4) Maintenance

Your filter should run anywhere from 8 psi to 20 psi with fresh DE put in it, depending on your pump, plumbing and filter system. Some setups, like with in-floor cleaners, may run at even higher pressures. When the pressure rises 20-25% of the clean pressure, it's time to clean the used DE out of it. (when doing any filter work, turn off the pump)

Bump filters:
1) Turn the pump off.
2) Open the air valve on the top of the unit for ~5 sec. and close (bumping with the unit full of water will harm the unit!)
3) Slowly push the handle down and quickly raise it up 4 - 6 times.
4) Now turn the pump back on and see if the psi went down, if it didn't drop more than 2 psi, you need to dump the used DE.
5) (if you need to dump the DE) - Open the drain outlet on the filter after doing steps 1 and 2 and run the pump for 20 seconds. Close the outlet and run the pump for a minute (don't do this if you have an algae problem! The uncoated parts of the fingers will collect algae too quickly and clog), then repeat the procedure (make sure you open the air relief while the pump is running until water comes out of it)
6) At this point, you have removed ~80% of the old/ used DE so only add 80% of the DE you would use in a new or fully clean filter!!

Grid filters:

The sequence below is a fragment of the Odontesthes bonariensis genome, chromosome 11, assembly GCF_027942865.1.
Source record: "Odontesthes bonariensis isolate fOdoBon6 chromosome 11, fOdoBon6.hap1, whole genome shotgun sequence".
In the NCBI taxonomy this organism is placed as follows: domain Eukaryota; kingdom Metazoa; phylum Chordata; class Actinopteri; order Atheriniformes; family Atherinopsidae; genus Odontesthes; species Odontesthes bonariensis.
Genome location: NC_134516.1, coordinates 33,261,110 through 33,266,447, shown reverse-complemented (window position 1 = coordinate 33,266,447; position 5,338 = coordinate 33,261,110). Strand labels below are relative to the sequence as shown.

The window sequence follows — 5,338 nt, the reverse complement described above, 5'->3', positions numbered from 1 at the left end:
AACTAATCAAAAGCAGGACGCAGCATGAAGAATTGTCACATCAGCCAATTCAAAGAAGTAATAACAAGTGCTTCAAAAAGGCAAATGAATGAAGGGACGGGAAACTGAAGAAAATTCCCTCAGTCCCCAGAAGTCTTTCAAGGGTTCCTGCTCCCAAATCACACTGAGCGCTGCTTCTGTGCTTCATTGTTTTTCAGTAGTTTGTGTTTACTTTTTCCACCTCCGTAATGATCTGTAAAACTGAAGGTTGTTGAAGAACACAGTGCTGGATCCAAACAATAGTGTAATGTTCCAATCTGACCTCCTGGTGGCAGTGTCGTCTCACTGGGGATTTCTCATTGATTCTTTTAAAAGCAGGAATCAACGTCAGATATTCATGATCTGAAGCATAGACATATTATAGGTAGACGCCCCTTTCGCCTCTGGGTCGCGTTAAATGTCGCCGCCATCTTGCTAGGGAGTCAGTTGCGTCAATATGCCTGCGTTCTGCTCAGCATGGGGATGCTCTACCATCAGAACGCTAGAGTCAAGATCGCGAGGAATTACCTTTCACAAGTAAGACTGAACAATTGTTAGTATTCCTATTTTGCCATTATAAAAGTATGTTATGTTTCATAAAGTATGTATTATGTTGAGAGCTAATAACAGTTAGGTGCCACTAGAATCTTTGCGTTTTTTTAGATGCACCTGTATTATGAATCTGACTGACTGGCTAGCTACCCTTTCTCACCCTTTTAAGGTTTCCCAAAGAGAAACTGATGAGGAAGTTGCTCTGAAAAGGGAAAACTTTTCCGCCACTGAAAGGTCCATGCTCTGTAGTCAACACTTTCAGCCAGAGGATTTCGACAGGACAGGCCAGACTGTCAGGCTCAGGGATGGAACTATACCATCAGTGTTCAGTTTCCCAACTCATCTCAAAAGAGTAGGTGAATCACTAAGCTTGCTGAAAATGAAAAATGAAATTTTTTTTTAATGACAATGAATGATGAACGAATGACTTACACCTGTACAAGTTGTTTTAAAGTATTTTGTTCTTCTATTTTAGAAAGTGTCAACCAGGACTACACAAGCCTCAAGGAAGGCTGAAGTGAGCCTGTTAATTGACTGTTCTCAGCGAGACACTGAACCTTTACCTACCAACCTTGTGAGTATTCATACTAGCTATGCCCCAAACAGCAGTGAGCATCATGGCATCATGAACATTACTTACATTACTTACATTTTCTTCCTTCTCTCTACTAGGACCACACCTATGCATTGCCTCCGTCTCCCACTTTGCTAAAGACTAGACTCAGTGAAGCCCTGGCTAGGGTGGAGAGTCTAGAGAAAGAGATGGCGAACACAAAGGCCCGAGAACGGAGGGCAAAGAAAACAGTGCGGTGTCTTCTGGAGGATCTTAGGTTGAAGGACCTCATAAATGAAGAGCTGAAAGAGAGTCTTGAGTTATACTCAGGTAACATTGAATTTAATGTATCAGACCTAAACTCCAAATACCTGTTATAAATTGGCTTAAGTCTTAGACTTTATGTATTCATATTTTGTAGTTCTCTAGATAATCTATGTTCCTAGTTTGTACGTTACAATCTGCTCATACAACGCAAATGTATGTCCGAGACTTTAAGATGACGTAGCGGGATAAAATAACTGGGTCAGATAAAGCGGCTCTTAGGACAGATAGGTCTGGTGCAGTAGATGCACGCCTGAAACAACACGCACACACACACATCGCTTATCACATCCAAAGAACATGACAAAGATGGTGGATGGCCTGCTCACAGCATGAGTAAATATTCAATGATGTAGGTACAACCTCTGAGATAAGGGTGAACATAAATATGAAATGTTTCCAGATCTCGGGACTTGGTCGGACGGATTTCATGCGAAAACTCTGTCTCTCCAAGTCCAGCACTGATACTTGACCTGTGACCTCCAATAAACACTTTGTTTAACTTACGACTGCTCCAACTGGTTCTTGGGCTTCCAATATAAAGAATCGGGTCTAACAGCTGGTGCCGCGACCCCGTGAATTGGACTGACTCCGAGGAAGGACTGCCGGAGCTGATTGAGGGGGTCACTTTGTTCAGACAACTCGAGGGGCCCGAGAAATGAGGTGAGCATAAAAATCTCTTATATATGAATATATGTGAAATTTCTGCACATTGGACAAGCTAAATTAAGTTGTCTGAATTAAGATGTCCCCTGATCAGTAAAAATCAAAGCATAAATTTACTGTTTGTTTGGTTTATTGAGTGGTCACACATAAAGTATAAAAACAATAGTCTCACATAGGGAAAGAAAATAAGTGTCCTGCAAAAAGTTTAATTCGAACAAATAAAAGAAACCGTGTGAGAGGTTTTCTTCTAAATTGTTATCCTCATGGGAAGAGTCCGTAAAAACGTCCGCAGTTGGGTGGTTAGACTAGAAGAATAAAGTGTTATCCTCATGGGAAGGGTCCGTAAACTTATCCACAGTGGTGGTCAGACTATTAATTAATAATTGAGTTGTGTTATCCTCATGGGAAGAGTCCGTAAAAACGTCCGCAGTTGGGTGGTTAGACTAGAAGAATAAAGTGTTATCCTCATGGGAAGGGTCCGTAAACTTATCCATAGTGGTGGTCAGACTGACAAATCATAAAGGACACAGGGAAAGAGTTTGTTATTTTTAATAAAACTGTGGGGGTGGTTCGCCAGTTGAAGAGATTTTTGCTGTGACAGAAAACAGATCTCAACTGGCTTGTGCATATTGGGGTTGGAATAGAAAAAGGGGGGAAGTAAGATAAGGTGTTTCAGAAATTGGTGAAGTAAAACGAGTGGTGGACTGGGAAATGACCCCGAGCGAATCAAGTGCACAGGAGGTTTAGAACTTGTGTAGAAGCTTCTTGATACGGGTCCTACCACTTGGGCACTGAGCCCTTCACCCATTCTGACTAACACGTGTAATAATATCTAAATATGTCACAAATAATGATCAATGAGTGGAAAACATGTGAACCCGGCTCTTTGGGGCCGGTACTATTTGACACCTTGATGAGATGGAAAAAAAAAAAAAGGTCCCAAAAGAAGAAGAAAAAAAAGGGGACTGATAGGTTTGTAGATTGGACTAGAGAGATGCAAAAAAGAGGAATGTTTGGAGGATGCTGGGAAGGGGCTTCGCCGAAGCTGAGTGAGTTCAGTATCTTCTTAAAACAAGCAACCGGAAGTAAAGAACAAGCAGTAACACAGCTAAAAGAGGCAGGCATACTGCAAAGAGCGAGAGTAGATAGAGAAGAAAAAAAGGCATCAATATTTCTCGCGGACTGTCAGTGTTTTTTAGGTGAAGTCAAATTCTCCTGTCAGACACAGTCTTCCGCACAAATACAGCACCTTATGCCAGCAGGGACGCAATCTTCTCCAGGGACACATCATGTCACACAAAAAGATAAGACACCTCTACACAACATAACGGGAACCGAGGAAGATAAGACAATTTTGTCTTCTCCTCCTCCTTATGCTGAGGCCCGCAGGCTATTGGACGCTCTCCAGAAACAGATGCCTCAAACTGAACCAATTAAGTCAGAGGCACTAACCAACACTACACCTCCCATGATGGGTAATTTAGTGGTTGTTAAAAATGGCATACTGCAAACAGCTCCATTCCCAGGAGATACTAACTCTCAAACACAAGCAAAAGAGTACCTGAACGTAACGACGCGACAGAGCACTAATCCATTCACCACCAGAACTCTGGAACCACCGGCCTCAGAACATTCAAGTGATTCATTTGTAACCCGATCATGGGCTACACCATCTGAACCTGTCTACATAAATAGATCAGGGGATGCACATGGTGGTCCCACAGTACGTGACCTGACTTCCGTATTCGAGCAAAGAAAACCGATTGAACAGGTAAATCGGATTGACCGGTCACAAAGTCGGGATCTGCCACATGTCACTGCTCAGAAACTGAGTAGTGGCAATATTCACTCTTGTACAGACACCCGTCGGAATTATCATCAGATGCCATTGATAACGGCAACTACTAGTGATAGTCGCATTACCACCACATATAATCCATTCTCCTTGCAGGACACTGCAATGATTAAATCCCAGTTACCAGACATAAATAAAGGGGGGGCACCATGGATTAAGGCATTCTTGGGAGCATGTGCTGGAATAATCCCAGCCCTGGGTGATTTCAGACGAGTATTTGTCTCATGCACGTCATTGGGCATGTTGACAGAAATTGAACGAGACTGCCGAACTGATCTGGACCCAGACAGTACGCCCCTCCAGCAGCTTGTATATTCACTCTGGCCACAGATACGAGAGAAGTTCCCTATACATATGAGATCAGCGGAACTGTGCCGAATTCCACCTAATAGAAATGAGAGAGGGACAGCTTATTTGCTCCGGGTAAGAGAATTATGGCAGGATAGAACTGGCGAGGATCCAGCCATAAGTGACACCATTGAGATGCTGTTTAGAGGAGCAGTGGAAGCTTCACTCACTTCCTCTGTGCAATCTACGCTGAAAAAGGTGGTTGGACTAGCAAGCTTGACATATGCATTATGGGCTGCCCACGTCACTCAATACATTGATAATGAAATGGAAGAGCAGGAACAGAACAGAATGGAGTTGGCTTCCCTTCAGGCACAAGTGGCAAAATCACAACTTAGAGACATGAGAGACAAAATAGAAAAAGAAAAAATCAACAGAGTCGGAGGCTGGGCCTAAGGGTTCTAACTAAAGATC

1) Pretty much the same as bump, except you have a valve (either the on/off plunger or a multiport) which allows you to backwash the filter when the pressure rises 20-25%.
2) {Always!! Turn off the pump when changing the backwash valve positions!!} Turn the multiport to "backwash" and restart the pump, watch the view-glass or the end of the discharge hose to see when the backwashed water becomes ~clear. When it is fairly clear, turn the multi to "rinse" for 15 - 20 seconds, and then back to "backwash" until the water runs ~clear again. Repeat the "rinse/backwash" cycle until the water comes out clear when backwashing, add a short "rinse" and the filter is about as clean as you'll get it using the "backwash" function.
3) If the water in the pool is fairly clear, I'll throw in a 1 min filter cycle and do the "backwash/rinse" cycle(s) again.
4) At this point, you have removed ~ 80% of the old/ used DE so only add 80% of the DE you would use in a new or fully clean filter!!